Incumbent President Goodluck Jonathan is leading in results from Nigeria's election, sparking riots in several northern cities that supported his main rival. Despite continued violence, voting observers said the elections were a large improvement over past polls.
Results posted on the website of Nigeria's National Independent Electoral Committee show incumbent President Goodluck Jonathan winning 23 of the 33 states for which results are available.
To avoid a run-off, Jonathan must win a simple majority and at least a quarter of the vote in 24 of the nation's 36 states, a threshold he is close to reaching.
Jonathan was highly favored to win the elections, and an opinion survey released before the poll showed him with a double-digit lead over his closest competitor, former military ruler Muhammadu Buhari.
Riots broke out Monday in the northern cities of Kaduna and Kano, Buhari strongholds, where voters disgruntled with the results burned tires, cars and buildings.
While casting his vote Saturday, Buhari made clear he was unhappy with some reports of discrepancies at polling stations, but said his party, the CPC, would ultimately decide whether to challenge the outcome.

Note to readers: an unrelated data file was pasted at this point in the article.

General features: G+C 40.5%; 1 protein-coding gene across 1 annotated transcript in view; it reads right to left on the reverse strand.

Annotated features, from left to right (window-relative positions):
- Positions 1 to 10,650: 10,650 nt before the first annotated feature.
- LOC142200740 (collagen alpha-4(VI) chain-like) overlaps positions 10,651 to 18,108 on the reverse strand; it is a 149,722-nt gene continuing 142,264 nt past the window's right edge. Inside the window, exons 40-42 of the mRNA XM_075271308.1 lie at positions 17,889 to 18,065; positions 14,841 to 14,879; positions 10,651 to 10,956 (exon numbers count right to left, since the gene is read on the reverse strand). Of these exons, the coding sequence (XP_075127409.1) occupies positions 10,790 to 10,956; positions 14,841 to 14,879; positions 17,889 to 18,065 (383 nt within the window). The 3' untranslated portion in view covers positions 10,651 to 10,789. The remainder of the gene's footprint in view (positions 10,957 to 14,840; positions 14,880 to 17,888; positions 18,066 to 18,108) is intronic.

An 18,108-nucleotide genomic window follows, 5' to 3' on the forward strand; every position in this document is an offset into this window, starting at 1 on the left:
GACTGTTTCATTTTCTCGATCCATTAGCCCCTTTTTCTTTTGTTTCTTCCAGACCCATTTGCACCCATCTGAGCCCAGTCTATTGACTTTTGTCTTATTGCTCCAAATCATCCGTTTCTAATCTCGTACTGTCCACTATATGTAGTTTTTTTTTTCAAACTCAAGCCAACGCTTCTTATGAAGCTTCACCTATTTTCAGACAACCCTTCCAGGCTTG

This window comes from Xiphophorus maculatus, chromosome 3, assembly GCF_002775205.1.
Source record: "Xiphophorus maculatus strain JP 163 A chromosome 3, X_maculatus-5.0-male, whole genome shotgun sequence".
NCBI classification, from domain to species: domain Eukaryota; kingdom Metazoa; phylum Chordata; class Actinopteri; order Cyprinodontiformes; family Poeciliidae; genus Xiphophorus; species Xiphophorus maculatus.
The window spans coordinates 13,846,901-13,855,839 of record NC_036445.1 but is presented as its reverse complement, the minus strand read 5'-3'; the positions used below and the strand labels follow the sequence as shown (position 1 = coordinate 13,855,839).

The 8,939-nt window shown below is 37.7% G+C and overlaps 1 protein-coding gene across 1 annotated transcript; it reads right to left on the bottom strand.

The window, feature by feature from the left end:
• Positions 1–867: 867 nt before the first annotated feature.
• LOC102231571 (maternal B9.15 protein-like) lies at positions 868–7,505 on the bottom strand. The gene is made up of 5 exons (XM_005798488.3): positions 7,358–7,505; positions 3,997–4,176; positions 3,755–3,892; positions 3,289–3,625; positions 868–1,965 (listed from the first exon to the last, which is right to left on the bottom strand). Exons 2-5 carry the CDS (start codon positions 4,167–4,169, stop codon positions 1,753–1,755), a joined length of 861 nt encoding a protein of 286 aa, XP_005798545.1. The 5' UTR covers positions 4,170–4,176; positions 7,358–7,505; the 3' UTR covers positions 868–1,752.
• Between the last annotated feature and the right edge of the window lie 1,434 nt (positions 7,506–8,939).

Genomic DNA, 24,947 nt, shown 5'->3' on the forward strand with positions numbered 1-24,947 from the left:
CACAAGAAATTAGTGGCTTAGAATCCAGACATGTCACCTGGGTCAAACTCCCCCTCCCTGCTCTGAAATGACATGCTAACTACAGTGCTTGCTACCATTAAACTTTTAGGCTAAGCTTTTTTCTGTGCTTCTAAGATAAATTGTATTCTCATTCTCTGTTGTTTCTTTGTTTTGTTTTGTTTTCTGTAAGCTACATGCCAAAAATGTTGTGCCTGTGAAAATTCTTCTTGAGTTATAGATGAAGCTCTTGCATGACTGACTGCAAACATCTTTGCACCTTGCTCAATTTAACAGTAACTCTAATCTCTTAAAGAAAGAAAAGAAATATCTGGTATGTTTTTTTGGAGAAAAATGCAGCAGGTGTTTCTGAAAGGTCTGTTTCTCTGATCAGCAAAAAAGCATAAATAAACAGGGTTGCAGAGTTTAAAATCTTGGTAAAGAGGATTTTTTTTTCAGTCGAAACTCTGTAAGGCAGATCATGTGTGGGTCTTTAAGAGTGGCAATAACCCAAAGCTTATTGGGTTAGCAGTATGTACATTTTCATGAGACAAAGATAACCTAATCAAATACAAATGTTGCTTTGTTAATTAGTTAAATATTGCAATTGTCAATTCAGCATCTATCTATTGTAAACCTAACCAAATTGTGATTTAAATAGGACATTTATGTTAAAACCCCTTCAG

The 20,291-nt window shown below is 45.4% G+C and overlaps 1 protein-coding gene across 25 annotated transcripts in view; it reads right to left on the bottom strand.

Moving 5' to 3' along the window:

“I already said this time around I am not going to court, but my party may decide to go to court.”
Saturday's poll was the second in a three-part general election being held in April. Despite instances of voter intimidation, including a few isolated bomb attacks, elections observers say there has been a marked improvement from past elections.
Observers with the National Democratic Institute monitoring group told a news conference the elections were a step forward for the country, but urged continued vigilance as Nigeria prepares for the last of its three polls this Saturday.
A leader of the monitoring delegation, Robin Carnahan, said the National Independent Electoral Committee in particular had made improvements after getting off to a rocky start.
"The delegation also commends efforts by INEC's staff, at all levels, to improve transparency and credibility. And in a very in a short time after the April 9 elections, they also continue to make improvements. For example, they improved considerably on the distribution of polling materials. They made efforts to amend the voter registry to include voters who had been wrongly excluded before. These are all things we applaud.”
Other observers, including the African Union and ECOWAS regional bloc, echoed Carnahan's findings, praising Nigeria for committing itself to free and fair elections.
April's elections are testing Nigeria's resolve to hold credible and open elections for the first time since its return to democracy after the end of military rule in 1999.
The presidential poll attracted millions more voters than legislative elections the week before. Heavy turnout also is expected for state polls on April 26, in which Nigerians will elect governors.